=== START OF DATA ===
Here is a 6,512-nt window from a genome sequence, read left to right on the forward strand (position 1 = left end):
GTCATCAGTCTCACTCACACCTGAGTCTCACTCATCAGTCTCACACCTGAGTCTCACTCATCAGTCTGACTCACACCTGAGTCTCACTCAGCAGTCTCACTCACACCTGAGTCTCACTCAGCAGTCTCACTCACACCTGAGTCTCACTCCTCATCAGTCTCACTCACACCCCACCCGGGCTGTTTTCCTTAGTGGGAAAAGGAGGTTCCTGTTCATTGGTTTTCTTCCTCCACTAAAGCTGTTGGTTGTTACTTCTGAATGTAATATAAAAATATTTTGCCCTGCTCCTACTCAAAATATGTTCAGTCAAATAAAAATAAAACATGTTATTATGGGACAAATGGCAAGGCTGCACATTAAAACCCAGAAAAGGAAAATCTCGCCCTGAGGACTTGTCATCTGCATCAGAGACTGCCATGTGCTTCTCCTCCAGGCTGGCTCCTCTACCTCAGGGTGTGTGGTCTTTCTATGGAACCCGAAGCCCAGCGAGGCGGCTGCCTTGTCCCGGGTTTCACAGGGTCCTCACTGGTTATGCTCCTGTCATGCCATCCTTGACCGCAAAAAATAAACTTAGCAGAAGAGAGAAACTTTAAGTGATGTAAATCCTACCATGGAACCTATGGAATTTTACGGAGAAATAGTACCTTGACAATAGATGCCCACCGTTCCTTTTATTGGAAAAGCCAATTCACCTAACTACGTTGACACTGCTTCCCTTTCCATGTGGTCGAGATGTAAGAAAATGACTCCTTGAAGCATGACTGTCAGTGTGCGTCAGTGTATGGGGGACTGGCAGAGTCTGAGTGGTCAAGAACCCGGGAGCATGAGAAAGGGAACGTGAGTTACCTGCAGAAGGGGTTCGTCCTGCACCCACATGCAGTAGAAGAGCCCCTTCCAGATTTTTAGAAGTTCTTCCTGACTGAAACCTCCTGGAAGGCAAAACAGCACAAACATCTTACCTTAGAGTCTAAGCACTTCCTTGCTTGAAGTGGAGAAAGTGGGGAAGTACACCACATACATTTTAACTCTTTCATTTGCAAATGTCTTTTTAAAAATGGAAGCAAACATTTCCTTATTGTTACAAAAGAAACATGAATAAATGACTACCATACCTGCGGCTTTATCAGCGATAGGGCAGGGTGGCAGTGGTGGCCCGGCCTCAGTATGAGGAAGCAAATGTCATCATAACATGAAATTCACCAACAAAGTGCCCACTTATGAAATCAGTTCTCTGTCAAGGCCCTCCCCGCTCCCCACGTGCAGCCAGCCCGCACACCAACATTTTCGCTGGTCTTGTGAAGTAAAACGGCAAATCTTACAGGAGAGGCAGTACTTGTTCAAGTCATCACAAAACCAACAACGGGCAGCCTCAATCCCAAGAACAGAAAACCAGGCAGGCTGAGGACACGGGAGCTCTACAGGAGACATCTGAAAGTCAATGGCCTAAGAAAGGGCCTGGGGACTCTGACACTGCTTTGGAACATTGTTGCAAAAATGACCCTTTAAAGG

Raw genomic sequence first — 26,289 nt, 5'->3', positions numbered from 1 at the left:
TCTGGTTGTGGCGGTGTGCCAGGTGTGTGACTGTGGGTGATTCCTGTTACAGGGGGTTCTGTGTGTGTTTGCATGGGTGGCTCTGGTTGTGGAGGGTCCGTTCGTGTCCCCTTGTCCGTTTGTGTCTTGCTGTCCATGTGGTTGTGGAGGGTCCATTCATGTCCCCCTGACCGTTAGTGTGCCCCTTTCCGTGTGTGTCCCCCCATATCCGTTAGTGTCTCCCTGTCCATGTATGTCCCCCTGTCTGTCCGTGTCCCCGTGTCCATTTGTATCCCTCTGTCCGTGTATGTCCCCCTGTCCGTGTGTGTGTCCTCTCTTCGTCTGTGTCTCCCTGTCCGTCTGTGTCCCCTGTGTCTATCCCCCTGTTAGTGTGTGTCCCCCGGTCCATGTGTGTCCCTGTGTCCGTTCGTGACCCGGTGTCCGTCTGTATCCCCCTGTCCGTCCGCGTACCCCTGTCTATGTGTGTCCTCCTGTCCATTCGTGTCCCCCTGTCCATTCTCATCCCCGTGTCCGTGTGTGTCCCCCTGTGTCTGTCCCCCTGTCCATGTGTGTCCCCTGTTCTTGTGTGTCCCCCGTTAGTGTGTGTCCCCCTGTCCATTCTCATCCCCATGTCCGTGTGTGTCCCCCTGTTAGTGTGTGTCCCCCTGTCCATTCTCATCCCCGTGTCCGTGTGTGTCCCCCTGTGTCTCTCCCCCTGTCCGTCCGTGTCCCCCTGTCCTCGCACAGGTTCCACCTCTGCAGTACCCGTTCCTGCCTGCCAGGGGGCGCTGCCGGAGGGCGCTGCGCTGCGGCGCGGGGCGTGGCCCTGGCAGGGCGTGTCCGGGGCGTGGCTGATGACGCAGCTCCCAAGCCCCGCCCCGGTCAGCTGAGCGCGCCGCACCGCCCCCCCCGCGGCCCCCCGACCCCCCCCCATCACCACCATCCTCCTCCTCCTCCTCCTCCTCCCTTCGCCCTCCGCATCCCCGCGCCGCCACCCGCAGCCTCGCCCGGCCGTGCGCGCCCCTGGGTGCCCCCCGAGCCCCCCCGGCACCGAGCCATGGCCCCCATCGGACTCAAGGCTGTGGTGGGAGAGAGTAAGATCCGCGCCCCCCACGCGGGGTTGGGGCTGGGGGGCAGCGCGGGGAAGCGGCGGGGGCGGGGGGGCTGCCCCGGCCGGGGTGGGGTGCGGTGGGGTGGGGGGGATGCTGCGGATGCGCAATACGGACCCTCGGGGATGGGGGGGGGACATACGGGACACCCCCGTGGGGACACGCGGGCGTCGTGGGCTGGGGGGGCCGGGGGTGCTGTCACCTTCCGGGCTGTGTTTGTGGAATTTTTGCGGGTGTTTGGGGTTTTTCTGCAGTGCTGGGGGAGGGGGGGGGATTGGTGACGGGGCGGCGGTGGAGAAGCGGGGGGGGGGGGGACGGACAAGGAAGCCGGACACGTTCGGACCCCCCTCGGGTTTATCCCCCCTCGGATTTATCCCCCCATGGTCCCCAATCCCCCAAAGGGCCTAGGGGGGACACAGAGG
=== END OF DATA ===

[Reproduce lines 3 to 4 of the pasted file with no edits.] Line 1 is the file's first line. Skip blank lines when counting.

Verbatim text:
Raw genomic sequence first — 26,289 nt, 5'->3', positions numbered from 1 at the left:
TCTGGTTGTGGCGGTGTGCCAGGTGTGTGACTGTGGGTGATTCCTGTTACAGGGGGTTCTGTGTGTGTTTGCATGGGTGGCTCTGGTTGTGGAGGGTCCGTTCGTGTCCCCTTGTCCGTTTGTGTCTTGCTGTCCATGTGGTTGTGGAGGGTCCATTCATGTCCCCCTGACCGTTAGTGTGCCCCTTTCCGTGTGTGTCCCCCCATATCCGTTAGTGTCTCCCTGTCCATGTATGTCCCCCTGTCTGTCCGTGTCCCCGTGTCCATTTGTATCCCTCTGTCCGTGTATGTCCCCCTGTCCGTGTGTGTGTCCTCTCTTCGTCTGTGTCTCCCTGTCCGTCTGTGTCCCCTGTGTCTATCCCCCTGTTAGTGTGTGTCCCCCGGTCCATGTGTGTCCCTGTGTCCGTTCGTGACCCGGTGTCCGTCTGTATCCCCCTGTCCGTCCGCGTACCCCTGTCTATGTGTGTCCTCCTGTCCATTCGTGTCCCCCTGTCCATTCTCATCCCCGTGTCCGTGTGTGTCCCCCTGTGTCTGTCCCCCTGTCCATGTGTGTCCCCTGTTCTTGTGTGTCCCCCGTTAGTGTGTGTCCCCCTGTCCATTCTCATCCCCATGTCCGTGTGTGTCCCCCTGTTAGTGTGTGTCCCCCTGTCCATTCTCATCCCCGTGTCCGTGTGTGTCCCCCTGTGTCTCTCCCCCTGTCCGTCCGTGTCCCCCTGTCCTCGCACAGGTTCCACCTCTGCAGTACCCGTTCCTGCCTGCCAGGGGGCGCTGCCGGAGGGCGCTGCGCTGCGGCGCGGGGCGTGGCCCTGGCAGGGCGTGTCCGGGGCGTGGCTGATGACGCAGCTCCCAAGCCCCGCCCCGGTCAGCTGAGCGCGCCGCACCGCCCCCCCCGCGGCCCCCCGACCCCCCCCCATCACCACCATCCTCCTCCTCCTCCTCCTCCTCCCTTCGCCCTCCGCATCCCCGCGCCGCCACCCGCAGCCTCGCCCGGCCGTGCGCGCCCCTGGGTGCCCCCCGAGCCCCCCCGGCACCGAGCCATGGCCCCCATCGGACTCAAGGCTGTGGTGGGAGAGAGTAAGATCCGCGCCCCCCACGCGGGGTTGGGGCTGGGGGGCAGCGCGGGGAAGCGGCGGGGGCGGGGGGGCTGCCCCGGCCGGGGTGGGGTGCGGTGGGGTGGGGGGGATGCTGCGGATGCGCAATACGGACCCTCGGGGATGGGGGGGGGACATACGGGACACCCCCGTGGGGACACGCGGGCGTCGTGGGCTGGGGGGGCCGGGGGTGCTGTCACCTTCCGGGCTGTGTTTGTGGAATTTTTGCGGGTGTTTGGGGTTTTTCTGCAGTGCTGGGGGAGGGGGGGGGATTGGTGACGGGGCGGCGGTGGAGAAGCGGGGGGGGGGGGGACGGACAAGGAAGCCGGACACGTTCGGACCCCCCTCGGGTTTATCCCCCCTCGGATTTATCCCCCCATGGTCCCCAATCCCCCAAAGGGCCTAGGGGGGACACAGAGG